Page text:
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So did you have a good holiday? Did you fully detach from work and relax? Or was your vacation really a workcation?

Apparently more than half of us regularly check emails while on holiday. Views differ as to whether this is appropriate. Is it reasonable for employers to expect staff to check in regularly and deal with issues that arise? Should employees have a right to an undisturbed break if they wish? Or are we all so well connected now that this is no longer reasonable or practical?

I remember years ago, before my first Blackberry, that preparing to go on holiday was actually quite stressful. I would have inevitability amassed a pile of less urgent papers on my desk. I felt obliged to clear it – to make sure that everything was dealt with or (later in my career) delegated. I’d make lengthy holiday notes detailing where any particular matter or ongoing deal was up to. I’d leave work worrying that I’d forgotten something or that clients might feel neglected. Certainly, my family would be unimpressed if I called the office frequently – and had then been distant and distracted while worrying about what I wasn’t able to deal with personally.

In hindsight, I needn’t have been concerned. My perfectly capable colleagues got on with resolving any issues in my absence. If they couldn’t, for whatever reason, things could usually wait until I returned. If they couldn’t wait, then I could be reached on the number which I’d have given my secretary. Once I realised that the world still turned without me, I relaxed and returned refreshed – even if I did have an accumulation of calls to return and letters to which to reply.

But the world has indeed turned. Mobile devices ensure that we are never out of touch. We all look at our phones frighteningly frequently. They’ve become an extension of us. So how can we ever really get away?

Actually, I think many of us in the property industry would prefer to check in every so often while away. Personally, I prefer to stay connected rather than have to deal with hundreds of emails when I get back.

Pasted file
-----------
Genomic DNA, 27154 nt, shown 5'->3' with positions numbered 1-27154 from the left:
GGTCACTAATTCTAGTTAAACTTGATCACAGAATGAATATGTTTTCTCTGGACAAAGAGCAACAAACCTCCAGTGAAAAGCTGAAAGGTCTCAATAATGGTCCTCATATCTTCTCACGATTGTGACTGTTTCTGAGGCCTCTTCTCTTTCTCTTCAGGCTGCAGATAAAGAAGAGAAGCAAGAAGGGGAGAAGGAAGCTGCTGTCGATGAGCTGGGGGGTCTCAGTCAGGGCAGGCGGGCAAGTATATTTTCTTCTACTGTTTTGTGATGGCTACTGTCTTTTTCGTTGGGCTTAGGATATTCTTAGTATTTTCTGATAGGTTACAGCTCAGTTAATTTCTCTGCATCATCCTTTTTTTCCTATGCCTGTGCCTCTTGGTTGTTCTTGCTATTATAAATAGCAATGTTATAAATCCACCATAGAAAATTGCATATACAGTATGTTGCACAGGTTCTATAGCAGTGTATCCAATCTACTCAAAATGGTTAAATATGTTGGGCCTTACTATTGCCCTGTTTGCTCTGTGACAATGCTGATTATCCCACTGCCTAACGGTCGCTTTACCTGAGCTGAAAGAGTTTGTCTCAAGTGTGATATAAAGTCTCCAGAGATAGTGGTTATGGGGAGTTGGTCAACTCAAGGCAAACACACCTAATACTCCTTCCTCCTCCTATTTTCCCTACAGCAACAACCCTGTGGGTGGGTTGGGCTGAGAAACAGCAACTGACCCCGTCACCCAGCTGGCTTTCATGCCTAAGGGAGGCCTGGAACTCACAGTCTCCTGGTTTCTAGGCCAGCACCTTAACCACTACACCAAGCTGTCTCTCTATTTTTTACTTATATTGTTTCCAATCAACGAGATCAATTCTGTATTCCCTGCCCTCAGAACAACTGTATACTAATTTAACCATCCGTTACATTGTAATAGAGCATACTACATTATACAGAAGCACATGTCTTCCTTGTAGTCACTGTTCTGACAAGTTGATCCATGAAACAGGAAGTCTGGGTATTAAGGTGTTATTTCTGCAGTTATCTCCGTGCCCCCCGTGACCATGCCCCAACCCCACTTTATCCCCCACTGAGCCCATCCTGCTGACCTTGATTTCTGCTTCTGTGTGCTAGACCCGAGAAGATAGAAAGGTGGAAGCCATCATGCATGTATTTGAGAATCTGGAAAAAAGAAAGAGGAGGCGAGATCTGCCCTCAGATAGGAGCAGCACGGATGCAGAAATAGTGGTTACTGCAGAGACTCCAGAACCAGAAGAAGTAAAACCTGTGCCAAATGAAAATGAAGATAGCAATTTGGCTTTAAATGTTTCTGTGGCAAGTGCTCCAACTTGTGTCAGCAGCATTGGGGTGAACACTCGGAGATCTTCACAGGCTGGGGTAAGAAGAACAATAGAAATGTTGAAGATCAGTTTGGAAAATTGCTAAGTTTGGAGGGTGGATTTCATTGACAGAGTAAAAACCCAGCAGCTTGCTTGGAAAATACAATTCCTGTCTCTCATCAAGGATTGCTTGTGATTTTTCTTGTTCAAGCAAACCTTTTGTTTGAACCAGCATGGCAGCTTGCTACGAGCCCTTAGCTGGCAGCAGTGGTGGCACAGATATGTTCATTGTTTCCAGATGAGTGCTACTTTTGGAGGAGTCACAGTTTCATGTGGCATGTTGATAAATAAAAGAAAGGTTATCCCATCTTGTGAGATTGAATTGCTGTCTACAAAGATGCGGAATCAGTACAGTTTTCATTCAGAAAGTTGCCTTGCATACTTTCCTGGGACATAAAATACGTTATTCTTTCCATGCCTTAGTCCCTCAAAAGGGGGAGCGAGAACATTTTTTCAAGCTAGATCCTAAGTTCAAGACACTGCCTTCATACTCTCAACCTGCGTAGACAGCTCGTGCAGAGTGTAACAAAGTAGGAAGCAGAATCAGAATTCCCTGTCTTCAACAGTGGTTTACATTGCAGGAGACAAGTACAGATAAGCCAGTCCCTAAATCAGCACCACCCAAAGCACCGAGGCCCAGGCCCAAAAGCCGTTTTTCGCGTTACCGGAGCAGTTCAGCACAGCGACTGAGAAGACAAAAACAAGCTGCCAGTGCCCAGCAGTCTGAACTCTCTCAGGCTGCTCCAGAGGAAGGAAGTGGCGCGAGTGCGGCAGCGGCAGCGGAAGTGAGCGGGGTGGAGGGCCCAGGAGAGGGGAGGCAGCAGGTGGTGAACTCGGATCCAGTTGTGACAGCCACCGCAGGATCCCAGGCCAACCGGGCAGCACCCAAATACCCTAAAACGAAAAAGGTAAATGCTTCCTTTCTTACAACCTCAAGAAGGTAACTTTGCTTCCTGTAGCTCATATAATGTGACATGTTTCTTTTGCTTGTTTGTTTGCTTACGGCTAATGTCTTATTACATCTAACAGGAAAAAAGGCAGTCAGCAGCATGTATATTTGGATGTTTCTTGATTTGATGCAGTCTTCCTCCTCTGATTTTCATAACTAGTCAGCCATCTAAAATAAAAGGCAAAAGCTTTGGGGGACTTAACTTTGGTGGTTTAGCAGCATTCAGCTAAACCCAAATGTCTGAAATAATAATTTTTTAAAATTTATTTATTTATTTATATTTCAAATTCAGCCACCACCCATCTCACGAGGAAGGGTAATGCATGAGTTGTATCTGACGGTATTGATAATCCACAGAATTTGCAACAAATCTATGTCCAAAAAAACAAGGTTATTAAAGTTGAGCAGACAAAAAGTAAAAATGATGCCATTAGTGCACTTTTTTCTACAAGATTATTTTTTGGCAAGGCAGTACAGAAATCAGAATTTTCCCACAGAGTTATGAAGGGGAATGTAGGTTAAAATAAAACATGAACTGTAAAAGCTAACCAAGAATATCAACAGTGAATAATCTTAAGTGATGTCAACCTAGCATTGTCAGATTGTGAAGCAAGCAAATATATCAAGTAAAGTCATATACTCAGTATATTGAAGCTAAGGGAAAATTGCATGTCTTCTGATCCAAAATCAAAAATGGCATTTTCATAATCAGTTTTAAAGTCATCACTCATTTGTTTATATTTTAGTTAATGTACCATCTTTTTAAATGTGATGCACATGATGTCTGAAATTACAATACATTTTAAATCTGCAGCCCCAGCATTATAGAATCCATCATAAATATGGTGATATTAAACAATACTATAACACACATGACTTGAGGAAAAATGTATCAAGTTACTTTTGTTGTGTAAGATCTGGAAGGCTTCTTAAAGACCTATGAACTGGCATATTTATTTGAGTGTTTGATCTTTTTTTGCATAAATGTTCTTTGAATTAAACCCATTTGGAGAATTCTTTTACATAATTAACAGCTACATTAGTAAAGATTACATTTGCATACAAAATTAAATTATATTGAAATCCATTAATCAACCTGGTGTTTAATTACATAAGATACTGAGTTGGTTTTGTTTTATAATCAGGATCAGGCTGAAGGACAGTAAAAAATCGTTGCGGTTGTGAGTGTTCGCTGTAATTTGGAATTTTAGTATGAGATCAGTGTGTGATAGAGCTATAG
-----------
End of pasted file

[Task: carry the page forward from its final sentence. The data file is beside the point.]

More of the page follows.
I think it’s important for employers and employees to agree on what’s expected – and then not to expect more. That said, if we want to stay in touch with the office or our clients, then I think we should be able to do so – the important thing is that it should be the individual’s choice. It should be reasonable for our colleagues to have a work free break if they wish. But equally, in my view, it’s not unreasonable for those who are client facing to be asked to leave contact details in the event of any issues if possible. Contact is not always possible of course. You may be trekking in the Himalayas or sailing the Aegean and out of Internet reach.

Automated out of office messages are useful. But how many of us switch the out of office on and then reply to emails personally? Sensible email management is key. There’s no need to reply to everything – that’s what the auto reply is for. Maybe look at your inbox at the same time each day for a short while. Make sure your family or friends accept that that’s your plan. If you start an email dialogue though, be prepared to see it through. You might regret having done so. It may be appropriate to forward emails to colleagues who are not on holiday.  They can then personalise a reply and perhaps deal with matters sooner in your absence. It’s less easy to do that once you’ve engaged in conversation.

If you’re in a transactional role and enjoy what you do, you’ll probably find it hard to let go of ongoing negotiations. For me, it’s more stressful not to stay in touch. I love that side of my work and, as long as I can keep kicking things along, I’ll relax. My family has accepted that within reason and I’m now aware of the line that I shouldn’t cross.

The pressures to succeed, close that deal, impress your boss or partners or just be visible need to be put in perspective.  Work and life are increasingly merging and can be a difficult balance to achieve. Ultimately, it should be a matter of choice for the individual. But be careful. Your next holiday with family or friends may be over before you realise that you’ve spent your eagerly anticipated time away back on planet work.


Notes to editor

Gary joined Allsop in 1987 and was invited to join the Partnership in 1991. Since then, he has been head of the Residential Auction Department with Chris Berriman. The department is now the largest residential auction house in the UK and sells up to 2000 lots each year to a value of around £400 million.

Gary is vice chair of the RICS Auctioneering Group, a member of the RICS Auction Legal Review Group and a former member of the RICS Estate Agency Group. He is past chair of the RICS Agency Skills Panel and past chair of the ISVA Auctioneering committee.

Gary is also a director of Allsop Ireland, a joint auction venture with Space Property Consultancy in Dublin, Ireland. He was the first auctioneer to conduct multi lot auctions in the Republic.

Gary is the author of many articles in regular trade press, a frequent speaker at professional conferences and a regular charity auctioneer.

Contact

If you would like to get in touch with Gary, please contact him:

gary.murphy@allsop.co.uk or +44 (0)20 7344 2619